• Arbitration proceedings between the two parties can be private, informal, and the final resolution is confidential.
  • Litigation is a highly formalized process conducted in a public courtroom, and the final resolution is part of public record.

Location

  • In arbitration, the parties seeking resolution mutually decide on the location of the forum.
  • Litigation takes place in a courtroom in the venue having jurisdiction over the dispute. Litigation may be conducted in State, local, or Federal courtrooms.

Time Frame

  • The arbitration process typically provides a faster resolution than court proceedings.  Once the arbitrator has been selected, the case can generally be heard quickly and reach final resolution within a period of months.
  • Conversely, the time it takes for a litigation case to progress from filing to decision in the court system can generally take from 12 to 18 months, and in some cases much longer.

Flexibility

  • Arbitration has some flexibility for the arbiter and the parties to agree on the mechanism for conducting the arbitration. Arbitrations often have limited discovery, streamlined rules for presenting evidence, and schedules designed to accommodate the parties and witnesses.  Further, the parties often have some input into selection of the 3rd party (the arbiter) who will decide the case.
  • Litigation is generally controlled by statutory and procedural rules and guidelines, and the proceedings are handled by a judge according to the court rules and the court’s schedule. Judges are assigned to the case.

Rules of Evidence

  • Generally, an arbitrator has the flexibility to accept evidence without rigid application of the Rules of Evidence. An Arbitration is a proceeding in equity, and so the arbiter is required to consider “fairness” when making her/his decision.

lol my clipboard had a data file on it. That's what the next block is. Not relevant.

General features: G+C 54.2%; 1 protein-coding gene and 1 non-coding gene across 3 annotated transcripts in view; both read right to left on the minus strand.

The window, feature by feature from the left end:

• Litigation requires compliance with all Rules of Court, as well as all statutes and regulations applicable to the claims and defenses. Detailed procedure is set out for conducting litigation, both before and during trial.    In general, when cases are heard before a court of law, decisions are based on the law as set out in statutes, cases, and rules, and the procedure is governed by the rules of evidence and procedure.

Disclosure

  • The rules governing arbitration usually provide for some limited kind of pre-hearing disclosures, but typically do not allow for the kind of “discovery” found in civil trials. Most arbitrations are not transcribed, although the parties and arbiter have the flexibility to agree on a “record”.
  • In litigation, discovery is the pre-trial phase that adheres to the rules of civil procedure where each party thoroughly investigates the facts of a case and obtains admissible evidence from the opposing party. Most jury or court trials are “on the record”, so if judicial error occurs, it is possible to file an appeal and ask that the court’s decision be reviewed by a higher court.